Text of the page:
My colleague George Teodoro and I, together with a handful of collaborators, had a paper accepted at the prestigious VLDB Journal, “Approximate Similarity Search for Online Multimedia Services on Distributed CPU–GPU Platforms”. The paper considerably extends our previous work on parallel similarity search engines, incorporating the use of accelerators (GPUs) and needed scheduler algorithms to make the use of those accelerators efficient for online applications.
Here’s the abstract:
Similarity search in high-dimensional spaces is a pivotal operation for several database applications, including online content-based multimedia services. With the increasing popularity of multimedia applications, these services are facing new challenges regarding (i) the very large and growing volumes of data to be indexed/searched and (ii) the necessity of reducing the response times as observed by end-users. In addition, the nature of the interactions between users and online services creates fluctuating query request rates throughout execution, which requires a similarity search engine to adapt to better use the computation platform and minimize response times. In this work, we address these challenges with Hypercurves, a flexible framework for answering approximate k-nearest neighbor (kNN) queries for very large multimedia databases. Hypercurves executes in hybrid CPU–GPU environments and isable to attain massive query processing rates through the cooperative use of these devices. Hypercurves also changes its CPU–GPU task partitioning dynamically according to the observed load, aiming for optimal response times. In our empirical evaluation, dynamic task partitioning reduced query response times by approximately 50% compared to the best static task partition. Due to a probabilistic proof of equivalence to the sequential kNN algorithm, the CPU–GPU execution of Hypercurves in distributed (multi-node) environments can be aggressively optimized, attaining superlinear scalability while still guaranteeing, with high probability, results at least as good as those from the sequential algorithm.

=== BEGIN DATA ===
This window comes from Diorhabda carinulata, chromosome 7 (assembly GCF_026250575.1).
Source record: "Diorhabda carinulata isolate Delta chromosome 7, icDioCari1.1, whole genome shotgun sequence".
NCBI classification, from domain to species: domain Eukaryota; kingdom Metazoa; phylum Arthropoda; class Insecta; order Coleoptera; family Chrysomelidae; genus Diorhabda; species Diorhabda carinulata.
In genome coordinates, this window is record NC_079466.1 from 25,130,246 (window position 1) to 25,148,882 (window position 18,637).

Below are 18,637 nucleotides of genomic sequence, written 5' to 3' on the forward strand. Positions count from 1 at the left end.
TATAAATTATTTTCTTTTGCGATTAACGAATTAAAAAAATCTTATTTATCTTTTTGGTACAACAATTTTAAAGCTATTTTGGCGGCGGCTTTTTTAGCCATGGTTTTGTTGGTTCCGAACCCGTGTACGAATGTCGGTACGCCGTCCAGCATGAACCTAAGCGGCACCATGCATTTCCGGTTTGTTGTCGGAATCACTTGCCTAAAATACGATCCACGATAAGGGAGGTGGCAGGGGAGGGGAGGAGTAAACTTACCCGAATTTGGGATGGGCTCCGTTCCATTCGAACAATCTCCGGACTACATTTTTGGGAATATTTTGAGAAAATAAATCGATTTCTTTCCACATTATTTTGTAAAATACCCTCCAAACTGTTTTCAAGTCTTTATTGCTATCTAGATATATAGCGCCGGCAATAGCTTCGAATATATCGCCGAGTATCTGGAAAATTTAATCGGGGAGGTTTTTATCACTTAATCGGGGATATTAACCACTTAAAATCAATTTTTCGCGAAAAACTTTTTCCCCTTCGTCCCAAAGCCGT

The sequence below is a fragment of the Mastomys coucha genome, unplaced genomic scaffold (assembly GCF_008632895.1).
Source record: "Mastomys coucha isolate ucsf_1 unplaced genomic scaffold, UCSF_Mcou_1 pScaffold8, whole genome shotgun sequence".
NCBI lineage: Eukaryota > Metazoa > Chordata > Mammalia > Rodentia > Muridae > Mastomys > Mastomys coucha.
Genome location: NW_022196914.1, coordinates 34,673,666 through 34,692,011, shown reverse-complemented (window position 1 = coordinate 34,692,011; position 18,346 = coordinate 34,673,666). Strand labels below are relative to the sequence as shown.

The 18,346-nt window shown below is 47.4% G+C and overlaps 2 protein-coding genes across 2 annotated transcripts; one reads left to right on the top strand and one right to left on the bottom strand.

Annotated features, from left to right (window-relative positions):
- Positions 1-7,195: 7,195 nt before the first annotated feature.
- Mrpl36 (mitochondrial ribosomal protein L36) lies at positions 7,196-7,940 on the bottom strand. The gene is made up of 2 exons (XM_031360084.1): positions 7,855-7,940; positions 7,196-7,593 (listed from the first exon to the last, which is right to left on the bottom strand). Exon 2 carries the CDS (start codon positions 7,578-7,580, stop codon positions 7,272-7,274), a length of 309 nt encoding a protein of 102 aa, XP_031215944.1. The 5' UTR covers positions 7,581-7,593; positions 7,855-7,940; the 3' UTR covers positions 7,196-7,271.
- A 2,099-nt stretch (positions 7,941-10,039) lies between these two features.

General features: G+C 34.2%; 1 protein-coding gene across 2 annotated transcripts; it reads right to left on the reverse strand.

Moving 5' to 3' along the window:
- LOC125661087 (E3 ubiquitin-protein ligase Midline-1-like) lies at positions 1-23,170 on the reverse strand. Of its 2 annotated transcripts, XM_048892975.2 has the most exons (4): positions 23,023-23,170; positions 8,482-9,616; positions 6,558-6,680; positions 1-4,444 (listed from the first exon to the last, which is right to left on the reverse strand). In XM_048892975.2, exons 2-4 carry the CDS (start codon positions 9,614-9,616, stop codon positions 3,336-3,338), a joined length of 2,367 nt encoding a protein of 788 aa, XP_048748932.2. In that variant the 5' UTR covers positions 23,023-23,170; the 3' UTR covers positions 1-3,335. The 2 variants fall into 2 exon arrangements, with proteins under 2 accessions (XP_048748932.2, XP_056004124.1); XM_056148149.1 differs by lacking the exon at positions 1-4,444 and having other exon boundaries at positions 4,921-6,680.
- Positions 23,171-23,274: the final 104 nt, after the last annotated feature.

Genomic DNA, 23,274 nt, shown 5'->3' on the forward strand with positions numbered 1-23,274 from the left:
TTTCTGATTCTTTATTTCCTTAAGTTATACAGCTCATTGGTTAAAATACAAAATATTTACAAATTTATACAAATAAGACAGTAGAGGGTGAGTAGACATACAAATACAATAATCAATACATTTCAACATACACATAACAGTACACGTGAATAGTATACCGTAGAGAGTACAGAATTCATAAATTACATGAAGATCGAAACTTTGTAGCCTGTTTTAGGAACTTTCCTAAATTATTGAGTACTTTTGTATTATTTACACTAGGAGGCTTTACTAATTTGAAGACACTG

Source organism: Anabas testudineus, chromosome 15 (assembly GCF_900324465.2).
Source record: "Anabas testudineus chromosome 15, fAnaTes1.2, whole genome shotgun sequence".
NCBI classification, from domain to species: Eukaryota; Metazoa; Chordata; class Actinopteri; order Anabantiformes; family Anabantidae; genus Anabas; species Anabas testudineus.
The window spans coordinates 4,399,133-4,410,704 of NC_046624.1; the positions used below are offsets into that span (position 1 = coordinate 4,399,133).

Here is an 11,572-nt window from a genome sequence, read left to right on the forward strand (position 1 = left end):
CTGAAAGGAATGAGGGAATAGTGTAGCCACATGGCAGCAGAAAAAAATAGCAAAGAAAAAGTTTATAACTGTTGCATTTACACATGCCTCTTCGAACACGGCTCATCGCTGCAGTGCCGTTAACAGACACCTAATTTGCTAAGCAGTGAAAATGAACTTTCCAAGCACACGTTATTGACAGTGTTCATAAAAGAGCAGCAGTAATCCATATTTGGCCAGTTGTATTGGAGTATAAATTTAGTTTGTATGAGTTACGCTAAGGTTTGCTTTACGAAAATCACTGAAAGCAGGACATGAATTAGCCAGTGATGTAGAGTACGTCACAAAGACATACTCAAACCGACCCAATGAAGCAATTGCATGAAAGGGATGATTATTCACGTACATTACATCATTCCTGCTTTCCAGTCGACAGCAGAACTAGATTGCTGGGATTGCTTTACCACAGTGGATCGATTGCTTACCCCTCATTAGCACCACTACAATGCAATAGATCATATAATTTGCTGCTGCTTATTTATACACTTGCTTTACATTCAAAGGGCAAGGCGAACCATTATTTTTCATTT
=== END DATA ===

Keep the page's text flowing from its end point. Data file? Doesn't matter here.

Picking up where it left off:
The paper is yet to appear, but the last preprint before publisher corrections is available at my publications page.
Update 31/07 : The publisher’s version is already online, with DOI 10.1007/s00778-013-0329-7.